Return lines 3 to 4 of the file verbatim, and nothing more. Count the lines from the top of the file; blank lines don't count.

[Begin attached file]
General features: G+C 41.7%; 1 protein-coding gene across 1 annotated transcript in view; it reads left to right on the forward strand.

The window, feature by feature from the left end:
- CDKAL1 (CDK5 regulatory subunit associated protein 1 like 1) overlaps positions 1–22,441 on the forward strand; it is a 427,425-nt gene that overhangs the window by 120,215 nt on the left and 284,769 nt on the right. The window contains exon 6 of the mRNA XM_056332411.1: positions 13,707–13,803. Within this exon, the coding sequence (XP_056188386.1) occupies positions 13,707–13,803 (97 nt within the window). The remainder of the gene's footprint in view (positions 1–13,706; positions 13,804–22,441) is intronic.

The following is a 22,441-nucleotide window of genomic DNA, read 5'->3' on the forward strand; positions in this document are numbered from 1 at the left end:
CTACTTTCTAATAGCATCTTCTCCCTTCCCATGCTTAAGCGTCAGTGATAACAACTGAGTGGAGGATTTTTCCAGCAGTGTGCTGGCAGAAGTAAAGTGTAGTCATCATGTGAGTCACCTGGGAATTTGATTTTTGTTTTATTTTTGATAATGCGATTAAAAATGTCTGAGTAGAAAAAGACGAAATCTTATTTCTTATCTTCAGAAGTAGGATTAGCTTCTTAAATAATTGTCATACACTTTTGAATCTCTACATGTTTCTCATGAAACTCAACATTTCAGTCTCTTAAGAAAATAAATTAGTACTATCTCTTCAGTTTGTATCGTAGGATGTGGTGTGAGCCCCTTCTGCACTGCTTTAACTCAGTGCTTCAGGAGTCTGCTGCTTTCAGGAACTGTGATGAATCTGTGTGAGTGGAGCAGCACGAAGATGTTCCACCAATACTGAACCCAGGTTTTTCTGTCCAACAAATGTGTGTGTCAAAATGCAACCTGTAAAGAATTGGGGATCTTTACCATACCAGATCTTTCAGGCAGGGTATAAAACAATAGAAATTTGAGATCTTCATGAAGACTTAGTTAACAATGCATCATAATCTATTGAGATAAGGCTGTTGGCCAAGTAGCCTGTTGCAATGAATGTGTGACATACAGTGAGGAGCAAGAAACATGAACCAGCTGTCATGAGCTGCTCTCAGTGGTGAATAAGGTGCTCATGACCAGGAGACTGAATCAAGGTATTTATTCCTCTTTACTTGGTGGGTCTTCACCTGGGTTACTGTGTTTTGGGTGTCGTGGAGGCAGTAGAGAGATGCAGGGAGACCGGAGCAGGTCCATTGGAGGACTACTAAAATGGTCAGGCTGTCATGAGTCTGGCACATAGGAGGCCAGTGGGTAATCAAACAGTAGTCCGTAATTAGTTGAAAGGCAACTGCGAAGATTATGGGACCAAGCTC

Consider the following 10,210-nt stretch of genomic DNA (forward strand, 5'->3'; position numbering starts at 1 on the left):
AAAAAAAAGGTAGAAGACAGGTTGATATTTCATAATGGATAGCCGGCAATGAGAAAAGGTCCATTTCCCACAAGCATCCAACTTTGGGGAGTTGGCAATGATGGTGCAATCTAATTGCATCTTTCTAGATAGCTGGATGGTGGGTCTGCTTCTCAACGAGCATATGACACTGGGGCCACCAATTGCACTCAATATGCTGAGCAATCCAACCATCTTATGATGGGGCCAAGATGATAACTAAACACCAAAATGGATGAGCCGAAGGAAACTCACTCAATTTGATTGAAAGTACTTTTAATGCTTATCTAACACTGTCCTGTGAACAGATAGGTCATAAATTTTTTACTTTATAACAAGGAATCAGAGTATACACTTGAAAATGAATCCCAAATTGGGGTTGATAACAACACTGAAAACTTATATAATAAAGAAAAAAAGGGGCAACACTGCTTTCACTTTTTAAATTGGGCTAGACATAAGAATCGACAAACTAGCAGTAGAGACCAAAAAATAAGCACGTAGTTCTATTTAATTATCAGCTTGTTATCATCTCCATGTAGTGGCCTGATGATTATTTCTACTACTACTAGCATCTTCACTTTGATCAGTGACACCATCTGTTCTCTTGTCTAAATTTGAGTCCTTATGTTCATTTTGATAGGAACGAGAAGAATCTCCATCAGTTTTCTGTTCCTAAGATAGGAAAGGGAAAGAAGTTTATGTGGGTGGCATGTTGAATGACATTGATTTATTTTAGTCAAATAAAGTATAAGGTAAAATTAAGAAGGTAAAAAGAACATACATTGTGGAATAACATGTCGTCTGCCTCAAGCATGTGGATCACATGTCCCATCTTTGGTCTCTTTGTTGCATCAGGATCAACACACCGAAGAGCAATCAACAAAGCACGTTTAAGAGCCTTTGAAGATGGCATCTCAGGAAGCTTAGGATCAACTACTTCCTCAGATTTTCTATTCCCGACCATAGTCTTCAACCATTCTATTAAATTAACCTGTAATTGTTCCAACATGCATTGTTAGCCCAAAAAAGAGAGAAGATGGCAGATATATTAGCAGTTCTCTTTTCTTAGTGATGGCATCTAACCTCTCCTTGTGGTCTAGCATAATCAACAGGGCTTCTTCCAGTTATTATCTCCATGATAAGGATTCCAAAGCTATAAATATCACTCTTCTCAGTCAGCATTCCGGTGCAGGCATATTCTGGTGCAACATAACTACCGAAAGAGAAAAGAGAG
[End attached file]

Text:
- CDKAL1 (CDK5 regulatory subunit associated protein 1 like 1) overlaps positions 1–22,441 on the forward strand; it is a 427,425-nt gene that overhangs the window by 120,215 nt on the left and 284,769 nt on the right. The window contains exon 6 of the mRNA XM_056332411.1: positions 13,707–13,803. Within this exon, the coding sequence (XP_056188386.1) occupies positions 13,707–13,803 (97 nt within the window). The remainder of the gene's footprint in view (positions 1–13,706; positions 13,804–22,441) is intronic.

The following is a 22,441-nucleotide window of genomic DNA, read 5'->3' on the forward strand; positions in this document are numbered from 1 at the left end: